The Importance of Good Lawn Drainage

Good lawn drainage is imperative for lawn health.  Drainage affects a variety of plant functions including metabolism, photosynthesis, and root health, as well as pest and disease resistance.  When you read books, websites and extension pamphlets about plants, you often see that to diagnose a plant problem, first you start with the roots.  If the roots are healthy, the rest of the plant has a better chance of being healthy. When the roots have problems, the rest of the plant will be affected.  Roots in soil with poor drainage can rot.  Wet conditions and lack of air provides an ideal place for growth of disease-causing bacteria.  Additionally, if water fills all of the spaces near roots that generally hold air, the roots cannot take in oxygen, which is necessary for the metabolic processes through which plants break down the sugars they have produced during photosynthesis.

Factors Affecting Lawn Drainage

Several factors affect the quality of lawn drainage.  The soil type is one of the greatest factors.  Soil that is high in clay, but low in sand or organic matter will have poor drainage.  The molecules in heavy clay soils are close together, providing few spaces for air and water to move around.  In clay soils, drainage is slow to non-existent.  Very sandy soils have the opposite problem.  They drain quickly-sometimes too quickly.  Plants that are not well adapted to sandy soils, and like to stay on the dry side do not do well in sandy soils that drain quickly.  Sandy soils also leach nutrients quickly because of their rapid drainage.  The sand particles do not easily hold on to nutrients and frequent rushing of water carries nutrients out of the soil as it quickly drains. Another factor that affects lawn drainage is soil compaction.  Soils that sustain heavy foot traffic consistently become compacted-literally pushing the soil particles together and squeezing out any spaces for air and water movement.  Compaction can cause lawn drainage problems by prohibiting water from penetrating the soil in the first place.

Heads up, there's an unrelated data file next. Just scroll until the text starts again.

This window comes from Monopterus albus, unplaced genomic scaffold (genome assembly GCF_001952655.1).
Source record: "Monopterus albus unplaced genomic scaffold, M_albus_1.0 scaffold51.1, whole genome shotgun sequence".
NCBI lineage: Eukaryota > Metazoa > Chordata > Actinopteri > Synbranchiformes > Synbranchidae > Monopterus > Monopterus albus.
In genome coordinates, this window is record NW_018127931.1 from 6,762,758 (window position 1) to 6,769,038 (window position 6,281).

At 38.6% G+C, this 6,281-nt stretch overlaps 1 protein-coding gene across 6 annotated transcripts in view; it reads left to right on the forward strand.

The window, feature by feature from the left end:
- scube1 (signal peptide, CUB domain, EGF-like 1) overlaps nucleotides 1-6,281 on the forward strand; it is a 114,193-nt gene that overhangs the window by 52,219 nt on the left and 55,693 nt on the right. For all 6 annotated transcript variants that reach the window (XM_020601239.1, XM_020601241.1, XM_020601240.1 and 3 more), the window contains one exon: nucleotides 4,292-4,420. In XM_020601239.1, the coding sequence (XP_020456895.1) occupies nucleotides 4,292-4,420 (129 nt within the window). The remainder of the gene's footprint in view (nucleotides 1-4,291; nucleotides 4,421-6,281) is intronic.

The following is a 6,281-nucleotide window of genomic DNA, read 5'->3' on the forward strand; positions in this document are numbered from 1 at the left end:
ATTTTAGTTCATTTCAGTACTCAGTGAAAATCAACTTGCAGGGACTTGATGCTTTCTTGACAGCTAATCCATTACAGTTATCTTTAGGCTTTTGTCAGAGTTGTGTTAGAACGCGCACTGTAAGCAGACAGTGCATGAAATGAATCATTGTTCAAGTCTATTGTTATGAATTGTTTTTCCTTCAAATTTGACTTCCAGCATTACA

How to Improve Lawn Drainage

If your lawn is poorly drained, all is not lost.  You can alleviate lawn drainage problems with a few steps.  The first step to improving lawn drainage is to aerate the lawn.  The best aeration is done with a punch-core aerator that actually removes cores of soil, rather than pushing the soil further into the ground.  The act of aerating in and of itself will add air pockets.  To improve the soil drainage long-term, the next step is to top-dress the soil with a compost/topsoil or compost/sand blend.  This will gradually introduce more organic matter into the soil, which will improve the drainage long-term.  Organic matter works both to hold water and improve drainage.  The unique properties of compost for improving drainage have not yet been replicated by any man-made substance.  Because of these dual properties, addition of compost to your lawn soil will solve lawn drainage problems for both sandy soils and soils with heavy clay content. For healthy turf, you must pay careful attention to your lawn drainage.  If necessary, take the steps described above to solve lawn drainage problems and improve your lawn for the long term.
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